Wednesday, August 20, 2014

Back to School Boost Sale

If you were like me, you spent early August trying to figure out the schedule, your caseload, the staff relationships, and all of that.  So when the TpT sale happened, I wasn't completely prepared with what I should buy, to be completely honest!  

But TpT heard everyone and has decided to throw a one day sale- today, August 20.  Everything will be up to 28% off!
Check out the sale here and fill up those carts!  Happy shopping!

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Thursday, August 7, 2014

Articulation Test Center {app review}

As I have begun to plan for the school year, I've thought a lot about what I will need for my predominantly articulation caseload.  I have had my eye on the Articulation Test Center app ever since I saw it at ASHA in Chicago this fall!   Check it out with me.


The first thing you will notice is that there are two options: a screener and a full test.  They are both great tools to use, so let's look closer.

You will likely get a screen like this pretty soon after opening the app for the first time:


I highly recommend you watch these videos.  They could explain how to use the app way better than I could in a blog post.

Watch the Full Test tutorial here:


Watch the Screener/Quick Test tutorial here:



Another great place to start is the information tab:


Administering the Tests:

Once you start either the screener or the full test, the child will see a series of picture prompts and be asked to say what it is.  You can record the child speaking during the test, which makes it easy to go back and listen later.

To score:
The targeted sounds will be green.  If the child produces it incorrectly, simply click on the sound and it will change to red.  If it is an approximation, click on it again, and it will change to yellow.


If the child omits it completely, drag the sound upward and the symbol below will appear.  You can also mark substitutions and phonological processes.  Just drag the process to the sound, and it will mark it for you!


Once the child has completed all items, this screen will appear:


After the test, there will be a section for a speech sample.  You have your choice of scenes.  Once you're in the scene, click around and various prompts will appear:





Record the student during this time for review later.

Once you have this completed, the report section will appear.   You have several options.  The first is the words tested tab.  This will show all of the words tested and how you marked the errors.  It will also include any notes that you made.  


The next section is errors marked.  This will show the total percentage correct of the errors and the sounds that were incorrect.  These errors are compared to normative data or when the sound is normally developed.

Based on those errors, a report is generated and recommendations are made.  You have the option to print or email the report.  You can also add more conclusions that you may have to the report.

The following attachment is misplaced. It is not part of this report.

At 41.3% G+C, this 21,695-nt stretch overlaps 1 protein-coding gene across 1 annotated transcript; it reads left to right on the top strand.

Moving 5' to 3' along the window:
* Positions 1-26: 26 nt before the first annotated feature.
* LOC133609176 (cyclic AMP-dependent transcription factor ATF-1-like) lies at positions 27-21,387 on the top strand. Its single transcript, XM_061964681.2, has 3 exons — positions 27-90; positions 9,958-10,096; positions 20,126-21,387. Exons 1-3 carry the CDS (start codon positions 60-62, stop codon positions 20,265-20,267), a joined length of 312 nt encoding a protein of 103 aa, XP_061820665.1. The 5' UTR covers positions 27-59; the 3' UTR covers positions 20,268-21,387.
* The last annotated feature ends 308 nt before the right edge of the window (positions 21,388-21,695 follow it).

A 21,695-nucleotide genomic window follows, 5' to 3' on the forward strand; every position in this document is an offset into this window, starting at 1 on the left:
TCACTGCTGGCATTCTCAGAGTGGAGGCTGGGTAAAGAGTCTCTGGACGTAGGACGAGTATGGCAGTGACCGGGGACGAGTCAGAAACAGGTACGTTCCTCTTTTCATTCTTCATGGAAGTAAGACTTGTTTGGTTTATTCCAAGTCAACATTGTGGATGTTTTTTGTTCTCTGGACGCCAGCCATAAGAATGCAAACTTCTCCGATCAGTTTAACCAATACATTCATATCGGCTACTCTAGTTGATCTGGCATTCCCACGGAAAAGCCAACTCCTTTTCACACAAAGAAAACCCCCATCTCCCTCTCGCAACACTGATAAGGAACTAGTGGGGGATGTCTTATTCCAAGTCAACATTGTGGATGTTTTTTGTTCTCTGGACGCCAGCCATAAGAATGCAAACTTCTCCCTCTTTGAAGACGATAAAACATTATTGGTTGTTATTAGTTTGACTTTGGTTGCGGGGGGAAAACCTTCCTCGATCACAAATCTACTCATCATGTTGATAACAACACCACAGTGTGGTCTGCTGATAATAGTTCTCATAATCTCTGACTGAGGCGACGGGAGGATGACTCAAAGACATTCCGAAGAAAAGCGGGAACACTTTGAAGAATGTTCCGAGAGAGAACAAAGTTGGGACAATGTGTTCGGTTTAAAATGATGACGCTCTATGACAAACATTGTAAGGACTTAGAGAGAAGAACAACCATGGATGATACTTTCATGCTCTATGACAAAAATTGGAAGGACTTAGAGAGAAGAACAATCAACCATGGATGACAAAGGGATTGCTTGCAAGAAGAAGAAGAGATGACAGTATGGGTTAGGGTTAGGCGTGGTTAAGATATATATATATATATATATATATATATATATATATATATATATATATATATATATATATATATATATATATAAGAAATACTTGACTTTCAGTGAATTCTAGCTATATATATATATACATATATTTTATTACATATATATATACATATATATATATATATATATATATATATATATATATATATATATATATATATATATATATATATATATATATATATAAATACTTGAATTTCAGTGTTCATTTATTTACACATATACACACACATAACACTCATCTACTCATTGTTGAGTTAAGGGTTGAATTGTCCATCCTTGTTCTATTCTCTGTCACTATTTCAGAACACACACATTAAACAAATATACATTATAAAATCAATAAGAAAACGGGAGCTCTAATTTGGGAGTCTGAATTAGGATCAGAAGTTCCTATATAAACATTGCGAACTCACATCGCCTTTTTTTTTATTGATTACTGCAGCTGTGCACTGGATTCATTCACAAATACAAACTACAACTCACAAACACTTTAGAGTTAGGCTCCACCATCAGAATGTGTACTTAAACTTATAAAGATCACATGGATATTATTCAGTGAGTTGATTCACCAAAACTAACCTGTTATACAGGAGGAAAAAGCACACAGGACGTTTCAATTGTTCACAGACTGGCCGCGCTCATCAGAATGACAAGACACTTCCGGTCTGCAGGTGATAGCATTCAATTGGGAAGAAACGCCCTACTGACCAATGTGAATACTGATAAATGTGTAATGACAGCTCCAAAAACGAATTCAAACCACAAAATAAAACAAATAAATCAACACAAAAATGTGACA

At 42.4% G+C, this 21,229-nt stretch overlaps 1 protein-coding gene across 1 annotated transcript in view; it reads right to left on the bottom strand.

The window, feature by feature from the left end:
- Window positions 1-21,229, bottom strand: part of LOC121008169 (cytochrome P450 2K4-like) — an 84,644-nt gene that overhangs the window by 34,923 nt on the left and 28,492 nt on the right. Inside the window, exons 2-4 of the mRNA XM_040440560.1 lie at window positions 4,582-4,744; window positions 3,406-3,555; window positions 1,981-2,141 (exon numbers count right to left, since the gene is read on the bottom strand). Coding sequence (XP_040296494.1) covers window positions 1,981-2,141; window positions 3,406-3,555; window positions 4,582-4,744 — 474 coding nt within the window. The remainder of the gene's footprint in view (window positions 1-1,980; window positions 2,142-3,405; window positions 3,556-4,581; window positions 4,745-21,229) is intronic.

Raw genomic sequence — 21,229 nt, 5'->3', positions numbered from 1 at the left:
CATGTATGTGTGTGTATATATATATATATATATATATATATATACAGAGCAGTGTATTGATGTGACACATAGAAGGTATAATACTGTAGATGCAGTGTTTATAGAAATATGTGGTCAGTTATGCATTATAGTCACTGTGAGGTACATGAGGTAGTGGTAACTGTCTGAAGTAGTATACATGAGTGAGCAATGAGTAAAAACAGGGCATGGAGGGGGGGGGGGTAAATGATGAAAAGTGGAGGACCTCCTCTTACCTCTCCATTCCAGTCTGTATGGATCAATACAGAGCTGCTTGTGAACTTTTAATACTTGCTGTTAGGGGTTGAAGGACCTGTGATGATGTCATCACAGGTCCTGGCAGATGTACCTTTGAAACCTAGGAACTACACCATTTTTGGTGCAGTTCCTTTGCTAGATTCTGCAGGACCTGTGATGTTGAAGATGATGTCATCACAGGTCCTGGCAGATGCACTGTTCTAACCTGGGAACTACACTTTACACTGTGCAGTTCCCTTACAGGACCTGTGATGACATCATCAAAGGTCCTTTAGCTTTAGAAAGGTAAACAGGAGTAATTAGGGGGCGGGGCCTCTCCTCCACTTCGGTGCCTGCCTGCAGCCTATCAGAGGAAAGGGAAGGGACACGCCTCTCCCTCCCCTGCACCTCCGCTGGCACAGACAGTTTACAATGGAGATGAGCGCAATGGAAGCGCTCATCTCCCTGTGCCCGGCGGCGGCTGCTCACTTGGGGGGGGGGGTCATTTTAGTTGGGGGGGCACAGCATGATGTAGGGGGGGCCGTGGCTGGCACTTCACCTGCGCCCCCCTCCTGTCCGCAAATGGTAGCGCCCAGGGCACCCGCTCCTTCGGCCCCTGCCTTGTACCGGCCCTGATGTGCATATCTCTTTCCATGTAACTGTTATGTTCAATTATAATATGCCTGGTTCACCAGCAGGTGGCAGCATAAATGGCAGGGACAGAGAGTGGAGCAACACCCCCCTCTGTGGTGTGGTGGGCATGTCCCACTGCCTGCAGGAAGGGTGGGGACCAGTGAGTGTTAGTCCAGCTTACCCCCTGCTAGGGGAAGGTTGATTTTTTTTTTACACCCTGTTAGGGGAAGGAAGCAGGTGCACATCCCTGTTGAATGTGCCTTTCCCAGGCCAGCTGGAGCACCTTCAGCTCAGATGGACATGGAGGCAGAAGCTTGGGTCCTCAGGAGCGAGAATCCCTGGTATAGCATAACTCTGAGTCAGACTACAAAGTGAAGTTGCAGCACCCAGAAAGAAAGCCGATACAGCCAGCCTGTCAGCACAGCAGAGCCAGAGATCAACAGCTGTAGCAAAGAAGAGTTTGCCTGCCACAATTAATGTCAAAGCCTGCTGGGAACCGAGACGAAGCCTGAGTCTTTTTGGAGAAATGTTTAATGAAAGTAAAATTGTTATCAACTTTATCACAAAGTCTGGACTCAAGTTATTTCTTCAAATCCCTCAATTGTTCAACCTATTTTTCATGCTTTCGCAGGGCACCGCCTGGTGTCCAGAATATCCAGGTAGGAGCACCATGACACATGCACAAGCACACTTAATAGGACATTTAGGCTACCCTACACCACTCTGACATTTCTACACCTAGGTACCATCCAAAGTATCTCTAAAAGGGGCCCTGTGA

What I Love:
-I love that it's a one-stop shop.  It has both a full test and a screener.
-I love that it's portable.  Maybe the place for the child to be tested is not the most convenient for us.  This app helps us out in this situation because we don't have to carry bulky test materials everywhere.
-I love the built-in report feature.  This makes for quick progress monitoring and saves me so much time!
-I love how comprehensive the data tracking is.  You can track omissions, substitutions, approximations, phonological processes, and other notes.
-I love the recording feature.  I cannot count the number of times I've wished I could have recorded what a child said and review it later.  This solves that problem!
-I love that the student's data is kept, so you can compare different reports and monitoring progress.
-I love that real pictures are used.  Sometimes symbols can be confusing, so this is an awesome feature.
-I love that it's pretty easy to use!
-I love the speech sample portion.  We learned in grad school how important this is, so I was very happy to see it included.
-I love the variety of settings and options to turn on/off to customize it to each student's needs.
-It is evidence/ normative data-based.  In the report section, you can see the research used cited at the bottom.

For Future Updates:
-Even for screenings, I like to collect a short speech sample.  Sometimes I cannot truly hear if a child has a sound in their phonemic inventory or not until a conversation.  So that being said, I would love for there to be a speech sample section as part of the screener.
-This is a long ways off and would take lots of research, but I would love if this app would be standardized.  Districts require standardized scores for formal testing most of the time, so this wouldn't qualify for that.  (However, it would be perfect for progress monitoring, as I mentioned, so I will definitely use it for that!).
-I would love it if the app could be programmed to automatically identify the phonological process.  It is just a picky little thing, but it would definitely save the tester time!

Bottom Line:
This is an amazing app that every SLP should have in their back pocket.  I cannot wait to use it in my speech room this year to assist with progress monitoring and screening!  

This app is currently listed at $49.99 in the iTunes store.   BUT from August 12 through August 14, both this app and their best selling Articulation Station Pro will be on sale for 30% off the normal cost.  That brings the price down to $34.99!!  This is their biggest sale of the year, so plan to get these apps while they are discounted!


Note: A code for the app was provided for my review.  No other compensation was received.  All opinions expressed are mine.   

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Sunday, August 3, 2014

What's In Your Cart? {linky}